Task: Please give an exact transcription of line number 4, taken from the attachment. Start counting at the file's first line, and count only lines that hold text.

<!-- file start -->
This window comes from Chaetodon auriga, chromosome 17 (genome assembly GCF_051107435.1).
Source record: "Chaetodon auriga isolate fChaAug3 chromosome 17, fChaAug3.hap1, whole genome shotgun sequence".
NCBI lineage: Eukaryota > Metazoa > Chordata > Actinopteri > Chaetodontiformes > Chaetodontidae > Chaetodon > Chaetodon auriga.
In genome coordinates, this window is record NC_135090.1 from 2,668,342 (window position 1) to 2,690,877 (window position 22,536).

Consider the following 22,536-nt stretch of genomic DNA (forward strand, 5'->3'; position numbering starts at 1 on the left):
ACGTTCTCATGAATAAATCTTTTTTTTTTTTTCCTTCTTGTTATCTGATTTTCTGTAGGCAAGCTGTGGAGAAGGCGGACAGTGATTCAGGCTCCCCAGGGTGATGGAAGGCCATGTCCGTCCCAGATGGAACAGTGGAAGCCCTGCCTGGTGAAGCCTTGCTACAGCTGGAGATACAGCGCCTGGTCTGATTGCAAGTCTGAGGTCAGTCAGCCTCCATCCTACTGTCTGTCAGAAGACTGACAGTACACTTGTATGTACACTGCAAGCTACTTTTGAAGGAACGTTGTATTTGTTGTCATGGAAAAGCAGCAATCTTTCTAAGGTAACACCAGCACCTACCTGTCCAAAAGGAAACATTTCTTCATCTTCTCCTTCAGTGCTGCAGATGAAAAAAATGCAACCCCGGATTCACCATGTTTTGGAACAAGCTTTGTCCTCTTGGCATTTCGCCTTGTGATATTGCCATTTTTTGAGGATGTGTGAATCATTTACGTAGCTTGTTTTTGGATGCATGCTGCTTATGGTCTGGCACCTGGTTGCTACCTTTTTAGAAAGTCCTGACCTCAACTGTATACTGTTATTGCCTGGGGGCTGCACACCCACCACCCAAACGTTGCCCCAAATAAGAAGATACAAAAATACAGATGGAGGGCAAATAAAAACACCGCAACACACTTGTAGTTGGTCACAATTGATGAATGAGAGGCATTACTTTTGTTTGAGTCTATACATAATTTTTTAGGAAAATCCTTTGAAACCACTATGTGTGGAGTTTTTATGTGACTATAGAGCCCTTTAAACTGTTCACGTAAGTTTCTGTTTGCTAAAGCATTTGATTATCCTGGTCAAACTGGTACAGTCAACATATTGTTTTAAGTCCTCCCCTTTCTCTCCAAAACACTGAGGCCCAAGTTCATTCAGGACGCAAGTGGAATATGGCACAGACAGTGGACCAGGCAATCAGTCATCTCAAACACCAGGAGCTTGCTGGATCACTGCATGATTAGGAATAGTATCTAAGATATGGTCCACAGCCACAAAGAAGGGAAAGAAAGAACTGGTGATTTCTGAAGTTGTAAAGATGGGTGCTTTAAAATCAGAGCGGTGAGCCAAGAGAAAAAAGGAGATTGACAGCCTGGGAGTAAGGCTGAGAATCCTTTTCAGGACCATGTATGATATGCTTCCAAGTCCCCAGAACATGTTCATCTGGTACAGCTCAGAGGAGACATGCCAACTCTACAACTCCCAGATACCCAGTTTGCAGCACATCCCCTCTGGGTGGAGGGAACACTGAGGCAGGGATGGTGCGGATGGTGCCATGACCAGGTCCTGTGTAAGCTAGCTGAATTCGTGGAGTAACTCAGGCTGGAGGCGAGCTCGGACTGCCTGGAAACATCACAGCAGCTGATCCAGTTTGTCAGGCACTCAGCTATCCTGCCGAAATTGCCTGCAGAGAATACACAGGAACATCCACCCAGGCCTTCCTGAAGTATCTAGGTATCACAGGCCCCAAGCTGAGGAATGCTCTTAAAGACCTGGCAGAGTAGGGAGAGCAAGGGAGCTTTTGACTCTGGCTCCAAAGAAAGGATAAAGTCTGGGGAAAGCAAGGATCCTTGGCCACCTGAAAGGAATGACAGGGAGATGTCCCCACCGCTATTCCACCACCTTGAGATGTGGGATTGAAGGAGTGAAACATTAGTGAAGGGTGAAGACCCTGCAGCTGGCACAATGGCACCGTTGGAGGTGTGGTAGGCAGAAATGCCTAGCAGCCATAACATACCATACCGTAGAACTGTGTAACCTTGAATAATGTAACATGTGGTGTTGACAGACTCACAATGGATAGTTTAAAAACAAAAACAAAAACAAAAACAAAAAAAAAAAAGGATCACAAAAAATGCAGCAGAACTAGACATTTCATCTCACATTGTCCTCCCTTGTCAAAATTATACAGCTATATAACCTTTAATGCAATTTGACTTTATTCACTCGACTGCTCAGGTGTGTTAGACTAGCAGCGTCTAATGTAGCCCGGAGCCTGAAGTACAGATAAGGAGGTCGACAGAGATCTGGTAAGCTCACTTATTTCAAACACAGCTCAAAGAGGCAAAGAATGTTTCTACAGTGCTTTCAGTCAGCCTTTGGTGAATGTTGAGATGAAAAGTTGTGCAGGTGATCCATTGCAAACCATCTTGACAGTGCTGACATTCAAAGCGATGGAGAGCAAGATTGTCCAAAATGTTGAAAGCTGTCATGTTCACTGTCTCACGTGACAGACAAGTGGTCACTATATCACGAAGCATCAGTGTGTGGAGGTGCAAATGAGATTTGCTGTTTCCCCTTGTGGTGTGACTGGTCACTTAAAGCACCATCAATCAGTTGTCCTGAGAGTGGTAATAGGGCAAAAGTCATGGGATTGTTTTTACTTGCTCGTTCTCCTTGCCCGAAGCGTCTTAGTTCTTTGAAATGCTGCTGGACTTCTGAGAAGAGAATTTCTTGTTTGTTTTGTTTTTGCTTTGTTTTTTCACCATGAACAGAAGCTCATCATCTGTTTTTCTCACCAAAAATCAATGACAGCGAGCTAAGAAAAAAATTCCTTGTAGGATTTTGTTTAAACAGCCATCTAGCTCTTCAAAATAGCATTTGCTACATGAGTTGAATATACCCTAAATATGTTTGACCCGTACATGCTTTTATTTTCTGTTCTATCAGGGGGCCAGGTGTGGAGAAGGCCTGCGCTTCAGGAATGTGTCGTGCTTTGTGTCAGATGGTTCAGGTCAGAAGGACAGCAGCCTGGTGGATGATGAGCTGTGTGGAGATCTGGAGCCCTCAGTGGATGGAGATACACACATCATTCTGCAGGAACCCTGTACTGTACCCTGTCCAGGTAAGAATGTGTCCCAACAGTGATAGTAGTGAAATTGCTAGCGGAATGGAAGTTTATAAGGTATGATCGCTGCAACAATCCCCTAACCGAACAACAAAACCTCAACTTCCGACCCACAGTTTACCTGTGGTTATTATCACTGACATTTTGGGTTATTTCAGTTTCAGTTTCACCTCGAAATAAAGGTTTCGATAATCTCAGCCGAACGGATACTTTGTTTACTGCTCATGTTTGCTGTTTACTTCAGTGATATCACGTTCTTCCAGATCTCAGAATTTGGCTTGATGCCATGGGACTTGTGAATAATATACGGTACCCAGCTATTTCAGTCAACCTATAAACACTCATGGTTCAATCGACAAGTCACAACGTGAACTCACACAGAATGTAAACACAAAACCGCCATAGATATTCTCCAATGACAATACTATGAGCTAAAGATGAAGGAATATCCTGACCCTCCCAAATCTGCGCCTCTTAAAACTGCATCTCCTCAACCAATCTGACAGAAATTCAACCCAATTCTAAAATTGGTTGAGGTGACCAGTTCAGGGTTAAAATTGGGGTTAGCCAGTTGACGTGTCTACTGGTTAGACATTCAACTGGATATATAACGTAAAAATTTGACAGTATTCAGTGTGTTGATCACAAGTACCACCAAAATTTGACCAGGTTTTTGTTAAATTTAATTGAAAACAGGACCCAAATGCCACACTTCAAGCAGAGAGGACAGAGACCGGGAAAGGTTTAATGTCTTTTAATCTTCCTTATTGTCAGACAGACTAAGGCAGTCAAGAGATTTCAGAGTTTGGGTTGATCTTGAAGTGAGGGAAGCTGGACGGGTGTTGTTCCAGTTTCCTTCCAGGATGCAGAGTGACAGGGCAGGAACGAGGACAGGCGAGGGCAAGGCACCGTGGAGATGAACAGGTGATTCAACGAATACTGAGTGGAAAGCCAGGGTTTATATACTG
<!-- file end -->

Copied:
In genome coordinates, this window is record NC_135090.1 from 2,668,342 (window position 1) to 2,690,877 (window position 22,536).